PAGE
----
I remain highly skeptical that any system that elects single members from separate districts and stops there without going on to round out the whole body to guarantee positive representation, can possibly have the kind of guaranteed openness that an integrative, across the system phase of the election can have, and as @Marylander has shrewdly observed, if we have large numbers of members elected (as we should for a good “mirror” of the whole) this militates against voters choosing to micromanage the whole spectrum of candidates across the system. In fact such methods as Cumulative Voting, when conventionally conceived as a means of voters exercising direct control over their delegation, inherently suffers not only from mass voter fatigue but also major strategic conundrums.
I am told it is offensive to speak in terms of parties, but I think I’ve bent over backwards to offer a “party” system leaving the degree of party control, if any at all, entirely up to that party’s supporters. They can easily refuse to authorize any party authorities to play any role whatsoever in candidate selection (beyond a rule stating unanimous blanket acceptance of each by all, so that every candidate identifying with any alliance is accountable for any objectionable candidates). That would give the candidates considerable power actually–but voters disapproving any choices they make at this phase can switch over to another slate, manufacturing one if they like. So the power is balanced, and candidates and constituency are mutually dependent on each other.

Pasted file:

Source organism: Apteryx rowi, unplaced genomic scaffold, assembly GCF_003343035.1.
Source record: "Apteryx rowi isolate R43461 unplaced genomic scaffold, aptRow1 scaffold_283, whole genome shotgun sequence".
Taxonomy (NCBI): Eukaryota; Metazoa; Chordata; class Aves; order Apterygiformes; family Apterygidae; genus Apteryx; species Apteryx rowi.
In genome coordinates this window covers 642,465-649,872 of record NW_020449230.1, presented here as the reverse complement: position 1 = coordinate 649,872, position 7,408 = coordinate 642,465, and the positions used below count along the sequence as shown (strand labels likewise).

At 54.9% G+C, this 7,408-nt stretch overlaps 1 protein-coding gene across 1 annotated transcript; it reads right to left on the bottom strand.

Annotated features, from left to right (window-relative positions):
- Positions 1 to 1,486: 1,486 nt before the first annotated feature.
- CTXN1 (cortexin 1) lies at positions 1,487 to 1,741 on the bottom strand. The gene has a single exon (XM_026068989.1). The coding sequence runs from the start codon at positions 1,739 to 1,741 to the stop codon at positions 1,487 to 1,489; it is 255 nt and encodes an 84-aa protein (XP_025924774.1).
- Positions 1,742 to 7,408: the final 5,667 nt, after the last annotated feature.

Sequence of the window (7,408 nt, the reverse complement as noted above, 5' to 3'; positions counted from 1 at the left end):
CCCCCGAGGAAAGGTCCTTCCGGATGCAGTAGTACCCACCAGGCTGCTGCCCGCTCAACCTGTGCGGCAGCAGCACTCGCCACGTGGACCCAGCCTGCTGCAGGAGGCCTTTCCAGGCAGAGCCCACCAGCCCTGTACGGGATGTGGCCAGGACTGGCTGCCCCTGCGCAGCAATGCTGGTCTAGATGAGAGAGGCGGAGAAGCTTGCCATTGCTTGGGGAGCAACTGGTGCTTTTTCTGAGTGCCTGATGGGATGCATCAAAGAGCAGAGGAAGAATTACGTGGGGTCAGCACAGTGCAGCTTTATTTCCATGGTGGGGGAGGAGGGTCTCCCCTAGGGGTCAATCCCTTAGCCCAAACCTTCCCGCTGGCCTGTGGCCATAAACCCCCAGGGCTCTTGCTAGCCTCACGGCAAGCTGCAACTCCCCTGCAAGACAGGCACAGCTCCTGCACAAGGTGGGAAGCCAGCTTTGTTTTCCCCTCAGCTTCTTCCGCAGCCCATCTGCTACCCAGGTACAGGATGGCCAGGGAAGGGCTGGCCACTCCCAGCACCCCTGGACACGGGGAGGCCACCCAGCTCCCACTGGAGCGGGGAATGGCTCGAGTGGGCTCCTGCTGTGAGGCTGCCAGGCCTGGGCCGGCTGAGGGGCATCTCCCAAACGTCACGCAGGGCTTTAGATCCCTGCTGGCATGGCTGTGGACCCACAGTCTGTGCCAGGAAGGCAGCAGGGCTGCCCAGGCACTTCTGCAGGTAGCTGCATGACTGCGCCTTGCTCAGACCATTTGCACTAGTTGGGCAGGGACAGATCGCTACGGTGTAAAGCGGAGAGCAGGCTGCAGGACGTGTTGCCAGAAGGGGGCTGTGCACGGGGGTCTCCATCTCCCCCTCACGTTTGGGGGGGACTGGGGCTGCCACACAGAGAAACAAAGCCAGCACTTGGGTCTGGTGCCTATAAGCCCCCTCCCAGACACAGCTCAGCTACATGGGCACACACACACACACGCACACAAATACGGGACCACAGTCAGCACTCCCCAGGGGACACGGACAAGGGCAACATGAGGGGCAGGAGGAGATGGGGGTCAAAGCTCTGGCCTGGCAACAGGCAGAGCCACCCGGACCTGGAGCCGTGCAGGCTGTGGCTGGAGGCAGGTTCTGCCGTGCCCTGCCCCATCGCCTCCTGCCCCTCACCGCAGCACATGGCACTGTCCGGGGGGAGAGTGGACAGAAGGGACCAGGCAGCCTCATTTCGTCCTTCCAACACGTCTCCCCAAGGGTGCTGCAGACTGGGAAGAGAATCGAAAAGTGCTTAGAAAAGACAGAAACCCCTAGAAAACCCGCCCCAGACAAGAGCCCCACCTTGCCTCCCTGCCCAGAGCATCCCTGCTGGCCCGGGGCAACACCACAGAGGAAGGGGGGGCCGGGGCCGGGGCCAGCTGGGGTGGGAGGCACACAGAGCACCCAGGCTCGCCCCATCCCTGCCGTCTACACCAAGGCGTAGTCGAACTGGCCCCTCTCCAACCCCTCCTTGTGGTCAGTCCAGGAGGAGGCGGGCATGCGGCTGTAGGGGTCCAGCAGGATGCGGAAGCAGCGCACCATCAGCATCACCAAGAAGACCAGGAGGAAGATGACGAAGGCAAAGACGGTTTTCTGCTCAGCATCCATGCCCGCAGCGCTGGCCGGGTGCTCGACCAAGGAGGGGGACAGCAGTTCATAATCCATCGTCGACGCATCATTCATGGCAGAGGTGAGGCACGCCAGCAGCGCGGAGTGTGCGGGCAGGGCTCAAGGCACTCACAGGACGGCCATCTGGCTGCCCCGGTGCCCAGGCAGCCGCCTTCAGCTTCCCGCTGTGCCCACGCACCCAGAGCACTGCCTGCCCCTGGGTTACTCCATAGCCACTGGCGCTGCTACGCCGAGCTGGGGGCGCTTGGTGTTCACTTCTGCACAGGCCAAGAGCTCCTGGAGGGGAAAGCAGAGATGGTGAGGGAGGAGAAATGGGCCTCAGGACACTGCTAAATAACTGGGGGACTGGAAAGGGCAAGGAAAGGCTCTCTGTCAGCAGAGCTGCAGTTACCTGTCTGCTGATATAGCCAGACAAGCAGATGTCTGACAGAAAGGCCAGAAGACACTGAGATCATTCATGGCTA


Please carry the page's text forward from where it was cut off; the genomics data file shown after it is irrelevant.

With “Party” very broadly understood in this extremely broad sense, I think it is entirely reasonable to say that “multiple good candidates one wishes to support” shall be found joining to the party-alliance-independents one likes the best. Meanwhile I have also set as baseline that 1) a large number of seats are won by district races–just not all of them–2) the default way of forming the top off seats bringing a “party” up to its full delegation is again dependent entirely on how voters voted in the district races, out of all party control.
With these caveats, I am finding as Marylander notes essentially all objections are based on philosophy–but I am deeply concerned that any philosophy that tries to rule out a voter having the option of in fact choosing parties to back, and talks about the superior virtue of voters having to choose among multiple local candidates only with no integration, or small integration, all suffer badly from features that will in fact make it very easy for elites to put their thumbs on the process by legal (or perhaps illegal, but hard to prove) means, and thereby guarantee a legislature overwhelmingly vetted by the interests of the great and good, which rely on a thousand little barriers against the common people to filter them out, and shut down their self-advocacy.
Some might believe this is essential to prevent the rise of extremism, but I think the historical record shows that is a highly biased filter indeed–right wing extremism arises within systems quite easily, but not so much left-populist, despite the dire predictions of Madison, Hamilton et al in the framer generation.
Who shall watch the watchers?
Only the people as a whole can be trusted with this.